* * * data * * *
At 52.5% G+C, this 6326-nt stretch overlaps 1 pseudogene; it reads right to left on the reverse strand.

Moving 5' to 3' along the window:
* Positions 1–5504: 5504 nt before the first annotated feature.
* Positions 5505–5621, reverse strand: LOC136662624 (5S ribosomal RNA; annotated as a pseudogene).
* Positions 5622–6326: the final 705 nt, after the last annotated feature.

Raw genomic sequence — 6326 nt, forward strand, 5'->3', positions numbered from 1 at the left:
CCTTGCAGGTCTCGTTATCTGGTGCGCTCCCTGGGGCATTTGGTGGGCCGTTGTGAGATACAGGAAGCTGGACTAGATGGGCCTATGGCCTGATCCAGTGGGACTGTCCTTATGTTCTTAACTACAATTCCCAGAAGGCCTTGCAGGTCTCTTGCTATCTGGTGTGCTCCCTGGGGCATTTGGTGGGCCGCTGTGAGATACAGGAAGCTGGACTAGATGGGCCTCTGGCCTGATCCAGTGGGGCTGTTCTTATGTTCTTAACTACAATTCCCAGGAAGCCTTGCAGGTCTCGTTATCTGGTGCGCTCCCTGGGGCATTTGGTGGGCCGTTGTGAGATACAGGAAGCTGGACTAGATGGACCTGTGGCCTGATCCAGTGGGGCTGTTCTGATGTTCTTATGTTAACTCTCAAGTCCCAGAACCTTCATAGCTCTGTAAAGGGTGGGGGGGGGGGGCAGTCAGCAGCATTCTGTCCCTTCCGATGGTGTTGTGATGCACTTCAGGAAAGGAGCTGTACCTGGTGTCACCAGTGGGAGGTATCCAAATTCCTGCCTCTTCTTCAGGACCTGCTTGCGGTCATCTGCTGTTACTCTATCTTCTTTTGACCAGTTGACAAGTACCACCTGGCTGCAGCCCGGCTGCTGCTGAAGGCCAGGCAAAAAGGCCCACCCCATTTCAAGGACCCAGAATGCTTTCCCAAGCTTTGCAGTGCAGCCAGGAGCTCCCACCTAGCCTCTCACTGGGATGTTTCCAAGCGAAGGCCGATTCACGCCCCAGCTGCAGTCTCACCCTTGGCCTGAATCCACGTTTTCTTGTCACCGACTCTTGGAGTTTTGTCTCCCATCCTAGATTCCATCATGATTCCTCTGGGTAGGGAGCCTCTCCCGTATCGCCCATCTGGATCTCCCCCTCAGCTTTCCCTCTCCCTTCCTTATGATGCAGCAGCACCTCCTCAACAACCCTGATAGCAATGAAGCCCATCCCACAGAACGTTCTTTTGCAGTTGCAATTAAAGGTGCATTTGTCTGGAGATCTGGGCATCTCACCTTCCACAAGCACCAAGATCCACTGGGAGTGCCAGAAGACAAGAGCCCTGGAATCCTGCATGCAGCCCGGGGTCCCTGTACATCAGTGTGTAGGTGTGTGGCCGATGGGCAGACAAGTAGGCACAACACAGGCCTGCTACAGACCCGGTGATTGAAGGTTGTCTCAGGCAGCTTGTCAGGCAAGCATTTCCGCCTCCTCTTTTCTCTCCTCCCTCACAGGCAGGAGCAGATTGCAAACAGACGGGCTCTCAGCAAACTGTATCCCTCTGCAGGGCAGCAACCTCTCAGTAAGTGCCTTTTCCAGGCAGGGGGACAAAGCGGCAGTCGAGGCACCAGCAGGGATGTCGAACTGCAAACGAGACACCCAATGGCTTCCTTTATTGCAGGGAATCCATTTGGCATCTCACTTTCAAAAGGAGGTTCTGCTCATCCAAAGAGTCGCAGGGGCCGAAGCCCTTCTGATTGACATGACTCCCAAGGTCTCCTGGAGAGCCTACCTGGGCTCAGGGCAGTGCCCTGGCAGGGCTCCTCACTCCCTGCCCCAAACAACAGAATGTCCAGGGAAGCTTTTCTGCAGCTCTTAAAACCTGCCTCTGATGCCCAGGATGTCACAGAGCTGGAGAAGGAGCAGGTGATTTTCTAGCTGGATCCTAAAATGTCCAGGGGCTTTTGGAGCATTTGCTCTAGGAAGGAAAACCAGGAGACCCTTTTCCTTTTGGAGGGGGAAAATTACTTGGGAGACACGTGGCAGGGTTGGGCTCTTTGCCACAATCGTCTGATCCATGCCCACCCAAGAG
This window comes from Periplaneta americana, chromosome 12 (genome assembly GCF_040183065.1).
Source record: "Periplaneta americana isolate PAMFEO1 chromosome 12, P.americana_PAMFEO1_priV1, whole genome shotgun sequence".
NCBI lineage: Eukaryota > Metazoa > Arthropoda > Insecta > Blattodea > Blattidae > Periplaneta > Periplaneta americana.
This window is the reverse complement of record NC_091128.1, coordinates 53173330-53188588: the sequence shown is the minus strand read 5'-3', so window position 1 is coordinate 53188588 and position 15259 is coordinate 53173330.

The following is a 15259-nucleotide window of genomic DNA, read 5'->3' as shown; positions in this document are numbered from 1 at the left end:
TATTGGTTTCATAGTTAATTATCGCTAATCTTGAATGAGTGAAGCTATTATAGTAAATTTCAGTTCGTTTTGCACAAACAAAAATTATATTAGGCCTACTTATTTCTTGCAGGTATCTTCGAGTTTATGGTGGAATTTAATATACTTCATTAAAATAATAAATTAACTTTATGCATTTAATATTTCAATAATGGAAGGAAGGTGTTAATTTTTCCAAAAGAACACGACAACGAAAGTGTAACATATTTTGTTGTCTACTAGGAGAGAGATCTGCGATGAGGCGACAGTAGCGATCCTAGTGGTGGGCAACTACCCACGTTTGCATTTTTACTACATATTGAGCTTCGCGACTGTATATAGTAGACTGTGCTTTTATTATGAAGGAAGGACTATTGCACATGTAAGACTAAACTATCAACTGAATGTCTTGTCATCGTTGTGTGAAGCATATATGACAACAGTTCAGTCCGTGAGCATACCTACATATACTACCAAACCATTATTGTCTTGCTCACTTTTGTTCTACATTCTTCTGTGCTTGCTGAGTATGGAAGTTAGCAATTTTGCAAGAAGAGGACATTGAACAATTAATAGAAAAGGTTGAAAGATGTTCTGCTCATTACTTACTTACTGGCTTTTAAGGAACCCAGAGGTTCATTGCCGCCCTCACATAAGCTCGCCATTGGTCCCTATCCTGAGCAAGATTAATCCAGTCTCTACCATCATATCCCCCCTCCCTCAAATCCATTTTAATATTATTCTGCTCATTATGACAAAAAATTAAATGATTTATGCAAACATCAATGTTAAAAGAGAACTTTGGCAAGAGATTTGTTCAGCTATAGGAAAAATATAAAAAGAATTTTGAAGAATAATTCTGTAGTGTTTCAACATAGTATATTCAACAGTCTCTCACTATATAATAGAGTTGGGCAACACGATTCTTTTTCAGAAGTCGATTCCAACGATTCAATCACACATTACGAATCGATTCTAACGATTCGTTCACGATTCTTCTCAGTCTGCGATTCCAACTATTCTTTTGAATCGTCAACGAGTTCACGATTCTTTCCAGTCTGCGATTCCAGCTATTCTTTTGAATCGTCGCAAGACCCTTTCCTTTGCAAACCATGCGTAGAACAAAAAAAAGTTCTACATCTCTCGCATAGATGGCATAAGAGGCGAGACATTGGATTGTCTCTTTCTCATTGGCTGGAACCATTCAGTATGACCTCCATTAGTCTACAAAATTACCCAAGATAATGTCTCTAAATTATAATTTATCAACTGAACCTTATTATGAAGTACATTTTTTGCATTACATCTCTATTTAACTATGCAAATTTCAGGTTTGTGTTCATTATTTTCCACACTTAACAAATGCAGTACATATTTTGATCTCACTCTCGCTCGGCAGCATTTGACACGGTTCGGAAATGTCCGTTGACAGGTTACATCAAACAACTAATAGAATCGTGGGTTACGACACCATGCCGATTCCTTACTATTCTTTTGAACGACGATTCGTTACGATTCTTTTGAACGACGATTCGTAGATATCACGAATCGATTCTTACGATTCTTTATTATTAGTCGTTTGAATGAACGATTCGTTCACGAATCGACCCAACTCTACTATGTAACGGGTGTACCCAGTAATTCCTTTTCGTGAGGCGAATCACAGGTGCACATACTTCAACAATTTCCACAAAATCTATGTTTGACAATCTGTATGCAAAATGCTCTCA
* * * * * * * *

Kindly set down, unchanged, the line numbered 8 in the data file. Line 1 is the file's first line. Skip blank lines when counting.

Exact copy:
This window comes from Periplaneta americana, chromosome 12 (genome assembly GCF_040183065.1).